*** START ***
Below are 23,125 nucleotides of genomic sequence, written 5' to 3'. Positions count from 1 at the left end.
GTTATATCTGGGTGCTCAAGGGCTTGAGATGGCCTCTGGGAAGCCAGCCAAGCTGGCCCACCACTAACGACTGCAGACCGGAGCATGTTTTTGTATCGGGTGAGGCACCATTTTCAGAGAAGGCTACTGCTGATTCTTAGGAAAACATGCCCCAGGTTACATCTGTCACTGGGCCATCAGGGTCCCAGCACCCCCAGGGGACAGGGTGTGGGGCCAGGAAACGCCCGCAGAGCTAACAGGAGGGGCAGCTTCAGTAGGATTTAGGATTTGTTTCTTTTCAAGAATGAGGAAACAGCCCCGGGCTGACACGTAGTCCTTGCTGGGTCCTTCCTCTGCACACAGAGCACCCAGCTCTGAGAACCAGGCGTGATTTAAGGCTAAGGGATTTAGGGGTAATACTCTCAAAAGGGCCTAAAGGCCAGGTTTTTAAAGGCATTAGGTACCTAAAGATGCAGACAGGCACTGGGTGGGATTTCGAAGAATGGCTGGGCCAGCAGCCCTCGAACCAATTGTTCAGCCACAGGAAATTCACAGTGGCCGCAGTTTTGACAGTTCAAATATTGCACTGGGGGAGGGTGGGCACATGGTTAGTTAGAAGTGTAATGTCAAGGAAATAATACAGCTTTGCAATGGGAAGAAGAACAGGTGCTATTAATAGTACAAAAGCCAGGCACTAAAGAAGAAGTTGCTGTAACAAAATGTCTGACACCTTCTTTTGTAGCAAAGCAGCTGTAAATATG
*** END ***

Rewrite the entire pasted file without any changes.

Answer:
Below are 23,125 nucleotides of genomic sequence, written 5' to 3'. Positions count from 1 at the left end.
GTTATATCTGGGTGCTCAAGGGCTTGAGATGGCCTCTGGGAAGCCAGCCAAGCTGGCCCACCACTAACGACTGCAGACCGGAGCATGTTTTTGTATCGGGTGAGGCACCATTTTCAGAGAAGGCTACTGCTGATTCTTAGGAAAACATGCCCCAGGTTACATCTGTCACTGGGCCATCAGGGTCCCAGCACCCCCAGGGGACAGGGTGTGGGGCCAGGAAACGCCCGCAGAGCTAACAGGAGGGGCAGCTTCAGTAGGATTTAGGATTTGTTTCTTTTCAAGAATGAGGAAACAGCCCCGGGCTGACACGTAGTCCTTGCTGGGTCCTTCCTCTGCACACAGAGCACCCAGCTCTGAGAACCAGGCGTGATTTAAGGCTAAGGGATTTAGGGGTAATACTCTCAAAAGGGCCTAAAGGCCAGGTTTTTAAAGGCATTAGGTACCTAAAGATGCAGACAGGCACTGGGTGGGATTTCGAAGAATGGCTGGGCCAGCAGCCCTCGAACCAATTGTTCAGCCACAGGAAATTCACAGTGGCCGCAGTTTTGACAGTTCAAATATTGCACTGGGGGAGGGTGGGCACATGGTTAGTTAGAAGTGTAATGTCAAGGAAATAATACAGCTTTGCAATGGGAAGAAGAACAGGTGCTATTAATAGTACAAAAGCCAGGCACTAAAGAAGAAGTTGCTGTAACAAAATGTCTGACACCTTCTTTTGTAGCAAAGCAGCTGTAAATATG